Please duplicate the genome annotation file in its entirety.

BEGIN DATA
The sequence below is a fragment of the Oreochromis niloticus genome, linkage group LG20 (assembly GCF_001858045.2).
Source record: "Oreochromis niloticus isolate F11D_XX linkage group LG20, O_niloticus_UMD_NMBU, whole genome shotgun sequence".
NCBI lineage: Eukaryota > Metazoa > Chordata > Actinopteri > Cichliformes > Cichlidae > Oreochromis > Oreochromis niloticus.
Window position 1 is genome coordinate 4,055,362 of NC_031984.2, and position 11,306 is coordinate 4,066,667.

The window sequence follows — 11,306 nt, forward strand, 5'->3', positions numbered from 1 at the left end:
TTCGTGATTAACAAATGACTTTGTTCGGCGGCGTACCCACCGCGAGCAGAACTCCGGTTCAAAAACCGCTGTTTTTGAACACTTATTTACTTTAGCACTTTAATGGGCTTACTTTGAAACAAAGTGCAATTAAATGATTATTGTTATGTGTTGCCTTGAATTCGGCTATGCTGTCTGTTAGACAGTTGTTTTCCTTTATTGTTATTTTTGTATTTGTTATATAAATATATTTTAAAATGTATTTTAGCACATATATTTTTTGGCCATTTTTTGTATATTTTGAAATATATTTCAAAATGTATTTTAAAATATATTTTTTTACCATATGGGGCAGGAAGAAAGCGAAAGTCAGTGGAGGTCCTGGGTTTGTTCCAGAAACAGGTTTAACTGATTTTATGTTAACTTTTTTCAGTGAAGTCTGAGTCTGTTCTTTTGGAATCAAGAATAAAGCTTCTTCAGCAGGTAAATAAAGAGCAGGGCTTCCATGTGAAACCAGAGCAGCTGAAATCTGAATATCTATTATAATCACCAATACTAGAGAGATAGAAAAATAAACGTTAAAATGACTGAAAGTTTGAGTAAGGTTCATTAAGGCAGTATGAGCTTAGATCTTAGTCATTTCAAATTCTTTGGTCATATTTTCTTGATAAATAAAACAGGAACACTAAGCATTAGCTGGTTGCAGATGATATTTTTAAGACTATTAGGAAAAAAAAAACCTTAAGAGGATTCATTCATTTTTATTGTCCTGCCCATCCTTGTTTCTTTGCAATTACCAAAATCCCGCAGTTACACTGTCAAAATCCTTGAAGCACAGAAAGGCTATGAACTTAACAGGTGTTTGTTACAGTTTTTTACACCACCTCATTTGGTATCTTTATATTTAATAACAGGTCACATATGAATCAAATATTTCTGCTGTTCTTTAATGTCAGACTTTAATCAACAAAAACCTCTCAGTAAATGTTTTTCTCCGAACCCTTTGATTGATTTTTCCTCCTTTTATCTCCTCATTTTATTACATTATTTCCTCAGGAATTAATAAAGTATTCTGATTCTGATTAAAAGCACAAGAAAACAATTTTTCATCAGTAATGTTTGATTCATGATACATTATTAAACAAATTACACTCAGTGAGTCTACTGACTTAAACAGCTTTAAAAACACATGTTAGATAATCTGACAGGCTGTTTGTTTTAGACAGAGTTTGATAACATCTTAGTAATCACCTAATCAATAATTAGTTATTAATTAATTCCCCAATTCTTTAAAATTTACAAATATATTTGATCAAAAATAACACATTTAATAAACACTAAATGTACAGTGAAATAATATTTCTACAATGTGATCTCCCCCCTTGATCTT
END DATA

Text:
The sequence below is a fragment of the Oreochromis niloticus genome, linkage group LG20 (assembly GCF_001858045.2).
Source record: "Oreochromis niloticus isolate F11D_XX linkage group LG20, O_niloticus_UMD_NMBU, whole genome shotgun sequence".
NCBI lineage: Eukaryota > Metazoa > Chordata > Actinopteri > Cichliformes > Cichlidae > Oreochromis > Oreochromis niloticus.
Window position 1 is genome coordinate 4,055,362 of NC_031984.2, and position 11,306 is coordinate 4,066,667.

The window sequence follows — 11,306 nt, forward strand, 5'->3', positions numbered from 1 at the left end:
TTCGTGATTAACAAATGACTTTGTTCGGCGGCGTACCCACCGCGAGCAGAACTCCGGTTCAAAAACCGCTGTTTTTGAACACTTATTTACTTTAGCACTTTAATGGGCTTACTTTGAAACAAAGTGCAATTAAATGATTATTGTTATGTGTTGCCTTGAATTCGGCTATGCTGTCTGTTAGACAGTTGTTTTCCTTTATTGTTATTTTTGTATTTGTTATATAAATATATTTTAAAATGTATTTTAGCACATATATTTTTTGGCCATTTTTTGTATATTTTGAAATATATTTCAAAATGTATTTTAAAATATATTTTTTTACCATATGGGGCAGGAAGAAAGCGAAAGTCAGTGGAGGTCCTGGGTTTGTTCCAGAAACAGGTTTAACTGATTTTATGTTAACTTTTTTCAGTGAAGTCTGAGTCTGTTCTTTTGGAATCAAGAATAAAGCTTCTTCAGCAGGTAAATAAAGAGCAGGGCTTCCATGTGAAACCAGAGCAGCTGAAATCTGAATATCTATTATAATCACCAATACTAGAGAGATAGAAAAATAAACGTTAAAATGACTGAAAGTTTGAGTAAGGTTCATTAAGGCAGTATGAGCTTAGATCTTAGTCATTTCAAATTCTTTGGTCATATTTTCTTGATAAATAAAACAGGAACACTAAGCATTAGCTGGTTGCAGATGATATTTTTAAGACTATTAGGAAAAAAAAAACCTTAAGAGGATTCATTCATTTTTATTGTCCTGCCCATCCTTGTTTCTTTGCAATTACCAAAATCCCGCAGTTACACTGTCAAAATCCTTGAAGCACAGAAAGGCTATGAACTTAACAGGTGTTTGTTACAGTTTTTTACACCACCTCATTTGGTATCTTTATATTTAATAACAGGTCACATATGAATCAAATATTTCTGCTGTTCTTTAATGTCAGACTTTAATCAACAAAAACCTCTCAGTAAATGTTTTTCTCCGAACCCTTTGATTGATTTTTCCTCCTTTTATCTCCTCATTTTATTACATTATTTCCTCAGGAATTAATAAAGTATTCTGATTCTGATTAAAAGCACAAGAAAACAATTTTTCATCAGTAATGTTTGATTCATGATACATTATTAAACAAATTACACTCAGTGAGTCTACTGACTTAAACAGCTTTAAAAACACATGTTAGATAATCTGACAGGCTGTTTGTTTTAGACAGAGTTTGATAACATCTTAGTAATCACCTAATCAATAATTAGTTATTAATTAATTCCCCAATTCTTTAAAATTTACAAATATATTTGATCAAAAATAACACATTTAATAAACACTAAATGTACAGTGAAATAATATTTCTACAATGTGATCTCCCCCCTTGATCTT